• Sometimes you need to borrow the skillset of the consultant to mentor your FTEs.

  • Sometimes you need someone on a short term basis and don't want to deal with the other overhead with FTE (benefits, development, etc). Releasing a consultant/contractor is far "better" from a PR perspective than laying off or firing a FTE.

  • Sometimes you don't know how long you will have funding (maybe you have extra funding). Or the funding is for a specific calendar/fiscal year.

  • Sometimes you want to call a company and say, "get me an [expert / intermediate / novice] person with skills X, Y, Z" and not spend hours/dollars recruiting/interviewing

  • Sometimes budget categories for FTE vs "contingent/consultant" spending are different, you may have no FTE available but can get a consultant (thanks @LaconicDroid!)

  • Sometimes you want someone to "blame" if things go wrong and it's easier to blame (or pursue legal action against) an external company than an internal FTE (thanks @JoelEtherton)

  • Sometimes a manager just wants to work, and jumping through all the hoops required to get a FTE vs contractor just isn't worth it. If it's easier to hire a consultant, that might be the "preferred" way for a hiring manager (thanks @Air)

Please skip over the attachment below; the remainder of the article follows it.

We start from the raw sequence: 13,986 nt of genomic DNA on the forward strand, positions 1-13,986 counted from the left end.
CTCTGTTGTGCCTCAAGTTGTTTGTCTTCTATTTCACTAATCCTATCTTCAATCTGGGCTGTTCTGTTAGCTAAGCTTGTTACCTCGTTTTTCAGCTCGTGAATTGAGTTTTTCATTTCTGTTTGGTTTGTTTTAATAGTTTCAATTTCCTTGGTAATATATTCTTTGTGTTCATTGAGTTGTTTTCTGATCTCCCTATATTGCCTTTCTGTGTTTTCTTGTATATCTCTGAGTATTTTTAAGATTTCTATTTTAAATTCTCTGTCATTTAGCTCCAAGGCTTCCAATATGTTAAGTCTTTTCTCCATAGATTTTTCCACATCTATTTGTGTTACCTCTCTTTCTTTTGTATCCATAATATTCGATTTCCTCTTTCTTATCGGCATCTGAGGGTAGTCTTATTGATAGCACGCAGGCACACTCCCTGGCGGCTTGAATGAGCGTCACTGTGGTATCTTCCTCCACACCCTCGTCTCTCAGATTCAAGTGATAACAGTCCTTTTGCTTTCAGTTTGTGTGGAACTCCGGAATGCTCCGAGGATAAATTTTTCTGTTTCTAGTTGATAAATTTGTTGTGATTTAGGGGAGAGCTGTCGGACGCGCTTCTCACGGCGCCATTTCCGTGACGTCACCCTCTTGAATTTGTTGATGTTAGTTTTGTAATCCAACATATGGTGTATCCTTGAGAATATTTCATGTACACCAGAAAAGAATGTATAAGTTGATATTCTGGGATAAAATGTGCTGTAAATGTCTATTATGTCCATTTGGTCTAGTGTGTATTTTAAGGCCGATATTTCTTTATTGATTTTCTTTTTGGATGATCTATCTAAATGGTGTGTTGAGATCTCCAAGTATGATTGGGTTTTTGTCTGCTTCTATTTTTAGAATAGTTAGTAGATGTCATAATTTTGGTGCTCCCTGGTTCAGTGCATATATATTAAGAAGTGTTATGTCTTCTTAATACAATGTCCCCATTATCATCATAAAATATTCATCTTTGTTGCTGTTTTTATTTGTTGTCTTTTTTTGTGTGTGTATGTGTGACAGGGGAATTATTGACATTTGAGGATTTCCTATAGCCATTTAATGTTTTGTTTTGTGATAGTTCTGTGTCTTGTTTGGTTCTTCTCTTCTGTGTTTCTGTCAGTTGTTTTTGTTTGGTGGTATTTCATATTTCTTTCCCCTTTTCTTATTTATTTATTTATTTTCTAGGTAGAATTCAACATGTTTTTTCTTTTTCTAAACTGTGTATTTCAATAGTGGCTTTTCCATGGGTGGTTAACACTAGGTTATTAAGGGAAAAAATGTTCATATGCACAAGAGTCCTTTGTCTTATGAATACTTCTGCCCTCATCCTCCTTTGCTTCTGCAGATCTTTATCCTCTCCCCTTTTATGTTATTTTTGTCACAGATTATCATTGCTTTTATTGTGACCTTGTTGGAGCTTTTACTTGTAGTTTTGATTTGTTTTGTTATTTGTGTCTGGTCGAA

• Sometimes business conditions dictate drastic change and most consultants can be dropped on very short notice without paying any severance or unemployment (thanks @Joe Strazzere)


Cost comparison

This part is not for the faint of heart!

Regarding cost, let's consider hiring a consultant costing your company $100/hr. Somewhat senior, but not super senior. The consultant will be paid to work for 40 hours for 46 weeks of the year (vacation/holidays/sick time totals 6 weeks). The total cost your company will pay for that consultant is $100 * 46 * 40 = $184,000.

For the FTE, how much can we pay before we "run out of money" for that year? Here are some estimated costs and losses for that FTE:

  • 2 week training / year (new hire, lots of misc stuff)